some by running this shell archive: 
(You have to click download, and then run it wherever you want the certs to be
placed).  I do not in any way assert that these certificates are good,
comprehensive, moral, noble, or otherwise correct.  But I am using them.

If you don't set up a cert dir, and try to use ssl, then you'll 1) get an ugly
warning message slapped down by ruby, and 2) not have any protection AT ALL from
malicious servers posing as s3.amazonaws.com.  Seriously... you want to get
this right if you're going to have any sensitive data being tossed around.
There is a debian package ca-certificates; this is what I'm using now.
apt-get install ca-certificates
and then use:

You used to be able to use just one certificate, but recently AWS has started
using more than one CA.

Getting started:
Invoke by typing s3sync.rb and you should get a nice usage screen.
Options can be specified in short or long form (except --delete, which has no 
short form)

ALWAYS TEST NEW COMMANDS using --dryrun(-n) if you want to see what will be
affected before actually doing it. ESPECIALLY if you use --delete. Otherwise, do
not be surprised if you misplace a '/' or two and end up deleting all your
precious, precious files.

If you use the --public-read(-p) option, items sent to S3 will be ACL'd so that
anonymous web users can download them, given the correct URL. This could be
useful if you intend to publish directories of information for others to see.
For example, I use s3sync to publish itself to its home on S3 via the following
command: s3sync.rb -v -p publish/ ServEdge_pub:s3sync Where the files live in a
local folder called "publish" and I wish them to be copied to the URL:
http://s3.amazonaws.com/ServEdge_pub/s3sync/... If you use --ssl(-s) then your
connections with S3 will be encrypted. Otherwise your data will be sent in clear
form, i.e. easy to intercept by malicious parties.

If you want to prune items from the destination side which are not found on the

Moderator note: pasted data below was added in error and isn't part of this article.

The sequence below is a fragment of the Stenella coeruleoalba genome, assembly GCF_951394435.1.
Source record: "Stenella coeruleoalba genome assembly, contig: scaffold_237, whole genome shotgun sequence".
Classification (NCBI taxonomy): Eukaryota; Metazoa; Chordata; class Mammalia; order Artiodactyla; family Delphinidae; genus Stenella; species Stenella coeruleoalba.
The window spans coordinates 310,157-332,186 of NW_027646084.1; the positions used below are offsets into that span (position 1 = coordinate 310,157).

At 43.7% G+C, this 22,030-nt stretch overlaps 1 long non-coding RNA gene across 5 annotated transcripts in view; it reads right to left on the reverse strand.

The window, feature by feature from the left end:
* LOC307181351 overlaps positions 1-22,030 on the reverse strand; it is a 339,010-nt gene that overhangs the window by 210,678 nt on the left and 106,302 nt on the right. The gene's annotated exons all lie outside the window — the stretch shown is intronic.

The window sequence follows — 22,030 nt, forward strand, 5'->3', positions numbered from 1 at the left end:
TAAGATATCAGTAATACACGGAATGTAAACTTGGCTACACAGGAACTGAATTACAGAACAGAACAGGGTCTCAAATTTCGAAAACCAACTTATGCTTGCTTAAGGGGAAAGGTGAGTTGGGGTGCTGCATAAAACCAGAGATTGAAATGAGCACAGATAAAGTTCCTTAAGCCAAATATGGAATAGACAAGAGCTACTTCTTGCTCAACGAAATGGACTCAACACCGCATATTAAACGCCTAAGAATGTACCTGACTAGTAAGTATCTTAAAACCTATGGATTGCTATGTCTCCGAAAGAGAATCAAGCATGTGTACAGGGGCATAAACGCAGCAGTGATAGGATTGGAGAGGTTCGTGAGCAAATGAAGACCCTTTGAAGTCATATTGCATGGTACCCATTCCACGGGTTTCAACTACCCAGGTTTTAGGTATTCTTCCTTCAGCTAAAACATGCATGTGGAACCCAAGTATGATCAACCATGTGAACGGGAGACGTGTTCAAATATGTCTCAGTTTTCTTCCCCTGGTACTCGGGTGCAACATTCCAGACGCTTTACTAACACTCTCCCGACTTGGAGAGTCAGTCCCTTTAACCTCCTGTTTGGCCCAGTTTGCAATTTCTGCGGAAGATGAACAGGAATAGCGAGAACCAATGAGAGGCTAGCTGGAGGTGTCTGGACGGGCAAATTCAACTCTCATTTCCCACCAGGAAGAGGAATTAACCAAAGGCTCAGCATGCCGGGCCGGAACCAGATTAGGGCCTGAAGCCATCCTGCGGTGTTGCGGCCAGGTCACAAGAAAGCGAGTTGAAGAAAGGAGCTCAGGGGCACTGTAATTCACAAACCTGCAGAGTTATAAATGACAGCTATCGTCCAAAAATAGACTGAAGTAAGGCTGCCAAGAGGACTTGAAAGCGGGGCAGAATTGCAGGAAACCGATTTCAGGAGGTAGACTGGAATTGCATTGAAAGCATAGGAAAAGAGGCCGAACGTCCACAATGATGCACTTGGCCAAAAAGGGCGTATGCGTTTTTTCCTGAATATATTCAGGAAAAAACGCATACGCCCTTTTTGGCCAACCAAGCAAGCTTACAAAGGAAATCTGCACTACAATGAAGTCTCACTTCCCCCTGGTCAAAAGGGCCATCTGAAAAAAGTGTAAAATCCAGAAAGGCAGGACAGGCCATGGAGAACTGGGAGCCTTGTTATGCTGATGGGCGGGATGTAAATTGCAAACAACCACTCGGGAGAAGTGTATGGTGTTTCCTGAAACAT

source side, you can use --delete. Always test this with -n first to make sure
the command line you specify is not going to do something terrible to your
cherished and irreplaceable data.

Updates and other discussion: 
The latest version of s3sync should normally be at:
and the Amazon S3 forums probably have a few threads going on it at any given
time. I may not always see things posted to the threads, so if you want you can
contact me at gbs-s3@10forward.com too.

Change Log:

Added support for --expires and --cache-control. Eg:
--expires="Thu, 01 Dec 2007 16:00:00 GMT"

Thanks to Charles for pointing out the need for this, and supplying a patch
proving that it would be trivial to add =) Apologies for not including the short
form (-e) for the expires. I have a rule that options taking arguments should
use the long form.

Several minor debugs and edge cases.
Fixed a bug where retries didn't rewind the stream to start over.

Version 1.0.5
Finally figured out and fixed bug of trying to follow local symlink-to-directory.
Fixed a really nasty sorting discrepancy that caused problems when files started
with the same name as a directory.
Retry on connection-reset on the S3 side.
Skip files that we can't read instead of dying.

Version 1.0.6
Some GC voodoo to try and keep a handle on the memory footprint a little better.
There is still room for improvement here.

Version 1.0.7
Fixed symlink dirs being stored to S3 as real dirs (and failing with 400)
Added a retry catch for connection timeout error.
(Hopefully) caught a bug that expected every S3 listing to contain results

Version 1.0.8